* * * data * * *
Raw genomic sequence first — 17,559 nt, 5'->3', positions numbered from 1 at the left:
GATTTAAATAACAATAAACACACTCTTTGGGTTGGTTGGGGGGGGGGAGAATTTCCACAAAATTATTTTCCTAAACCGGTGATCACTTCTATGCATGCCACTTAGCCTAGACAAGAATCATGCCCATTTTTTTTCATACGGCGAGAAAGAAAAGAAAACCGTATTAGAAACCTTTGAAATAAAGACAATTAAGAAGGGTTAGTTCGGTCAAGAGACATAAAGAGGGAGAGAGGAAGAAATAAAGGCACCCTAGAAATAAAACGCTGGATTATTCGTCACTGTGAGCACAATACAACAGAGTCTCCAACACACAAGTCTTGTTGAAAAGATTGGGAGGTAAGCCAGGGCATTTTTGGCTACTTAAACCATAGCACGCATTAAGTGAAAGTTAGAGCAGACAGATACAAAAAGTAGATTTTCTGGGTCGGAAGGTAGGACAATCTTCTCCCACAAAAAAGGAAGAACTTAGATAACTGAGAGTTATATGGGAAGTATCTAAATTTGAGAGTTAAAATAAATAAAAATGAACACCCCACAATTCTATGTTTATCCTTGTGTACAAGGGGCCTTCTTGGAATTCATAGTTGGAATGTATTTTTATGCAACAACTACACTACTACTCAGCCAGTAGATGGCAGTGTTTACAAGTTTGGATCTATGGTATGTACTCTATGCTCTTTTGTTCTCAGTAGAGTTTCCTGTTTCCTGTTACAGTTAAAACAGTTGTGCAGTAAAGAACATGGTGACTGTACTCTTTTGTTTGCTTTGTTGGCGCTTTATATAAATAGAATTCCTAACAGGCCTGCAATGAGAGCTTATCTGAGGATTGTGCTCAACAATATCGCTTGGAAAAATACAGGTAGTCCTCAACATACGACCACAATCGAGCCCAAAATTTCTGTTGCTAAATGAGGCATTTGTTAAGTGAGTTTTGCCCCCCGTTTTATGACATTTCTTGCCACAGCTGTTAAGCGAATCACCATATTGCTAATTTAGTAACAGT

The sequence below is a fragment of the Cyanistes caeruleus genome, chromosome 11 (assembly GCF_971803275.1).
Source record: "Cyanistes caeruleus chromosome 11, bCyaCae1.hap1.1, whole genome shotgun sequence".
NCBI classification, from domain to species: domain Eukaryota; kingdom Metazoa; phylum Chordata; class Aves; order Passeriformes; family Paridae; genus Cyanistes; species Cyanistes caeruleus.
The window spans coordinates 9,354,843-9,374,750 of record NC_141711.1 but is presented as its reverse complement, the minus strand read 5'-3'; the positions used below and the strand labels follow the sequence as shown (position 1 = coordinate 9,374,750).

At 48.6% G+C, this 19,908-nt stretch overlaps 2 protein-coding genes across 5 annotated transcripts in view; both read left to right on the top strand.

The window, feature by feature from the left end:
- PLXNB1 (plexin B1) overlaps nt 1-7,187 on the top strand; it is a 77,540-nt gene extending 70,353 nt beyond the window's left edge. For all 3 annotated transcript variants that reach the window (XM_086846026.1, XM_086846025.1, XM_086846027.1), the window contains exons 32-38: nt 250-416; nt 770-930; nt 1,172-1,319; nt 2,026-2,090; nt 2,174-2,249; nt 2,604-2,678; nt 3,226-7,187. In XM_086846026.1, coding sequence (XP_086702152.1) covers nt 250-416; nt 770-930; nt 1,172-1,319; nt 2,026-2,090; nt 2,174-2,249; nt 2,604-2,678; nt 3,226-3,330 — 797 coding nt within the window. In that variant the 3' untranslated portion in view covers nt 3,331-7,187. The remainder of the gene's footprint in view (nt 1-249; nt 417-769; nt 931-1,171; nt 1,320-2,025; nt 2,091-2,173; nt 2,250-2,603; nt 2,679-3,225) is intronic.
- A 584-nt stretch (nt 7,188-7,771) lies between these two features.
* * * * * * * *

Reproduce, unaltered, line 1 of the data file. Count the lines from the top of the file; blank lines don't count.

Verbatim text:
Raw genomic sequence first — 17,559 nt, 5'->3', positions numbered from 1 at the left: